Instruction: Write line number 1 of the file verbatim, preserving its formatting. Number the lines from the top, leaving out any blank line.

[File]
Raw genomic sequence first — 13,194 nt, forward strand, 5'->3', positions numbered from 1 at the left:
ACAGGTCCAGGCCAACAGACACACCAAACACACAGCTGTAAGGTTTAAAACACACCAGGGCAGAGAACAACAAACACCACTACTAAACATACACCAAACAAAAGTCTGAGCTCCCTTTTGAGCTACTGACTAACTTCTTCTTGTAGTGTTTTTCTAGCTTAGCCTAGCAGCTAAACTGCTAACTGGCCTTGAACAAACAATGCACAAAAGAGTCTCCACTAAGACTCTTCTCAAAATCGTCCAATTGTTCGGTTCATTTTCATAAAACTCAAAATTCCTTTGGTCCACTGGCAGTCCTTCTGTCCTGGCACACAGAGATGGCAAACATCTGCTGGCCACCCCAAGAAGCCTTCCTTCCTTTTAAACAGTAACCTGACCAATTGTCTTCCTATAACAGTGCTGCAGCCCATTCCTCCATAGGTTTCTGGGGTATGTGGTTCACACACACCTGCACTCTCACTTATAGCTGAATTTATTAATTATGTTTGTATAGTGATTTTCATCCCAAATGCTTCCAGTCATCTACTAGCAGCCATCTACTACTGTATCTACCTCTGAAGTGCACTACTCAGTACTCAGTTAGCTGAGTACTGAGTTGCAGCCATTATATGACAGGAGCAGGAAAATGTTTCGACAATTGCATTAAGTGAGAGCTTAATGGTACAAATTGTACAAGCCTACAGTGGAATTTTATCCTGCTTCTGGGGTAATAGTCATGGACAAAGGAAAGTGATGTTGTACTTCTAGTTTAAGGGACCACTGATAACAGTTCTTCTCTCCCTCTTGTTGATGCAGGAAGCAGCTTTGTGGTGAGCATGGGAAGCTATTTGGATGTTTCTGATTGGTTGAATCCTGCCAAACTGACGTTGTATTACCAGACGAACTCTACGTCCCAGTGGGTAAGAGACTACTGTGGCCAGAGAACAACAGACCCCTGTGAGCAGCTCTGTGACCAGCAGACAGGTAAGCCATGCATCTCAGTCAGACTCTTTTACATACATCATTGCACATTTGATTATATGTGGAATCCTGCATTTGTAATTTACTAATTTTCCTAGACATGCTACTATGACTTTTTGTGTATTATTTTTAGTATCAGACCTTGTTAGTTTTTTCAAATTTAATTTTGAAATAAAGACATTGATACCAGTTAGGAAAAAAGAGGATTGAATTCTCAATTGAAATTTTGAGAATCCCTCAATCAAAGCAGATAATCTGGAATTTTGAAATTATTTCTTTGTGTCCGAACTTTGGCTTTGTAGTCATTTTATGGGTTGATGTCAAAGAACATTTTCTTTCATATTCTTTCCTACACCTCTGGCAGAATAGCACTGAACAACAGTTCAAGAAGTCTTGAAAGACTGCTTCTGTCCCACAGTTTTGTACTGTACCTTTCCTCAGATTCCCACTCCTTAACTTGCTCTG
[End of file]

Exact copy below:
Raw genomic sequence first — 13,194 nt, forward strand, 5'->3', positions numbered from 1 at the left: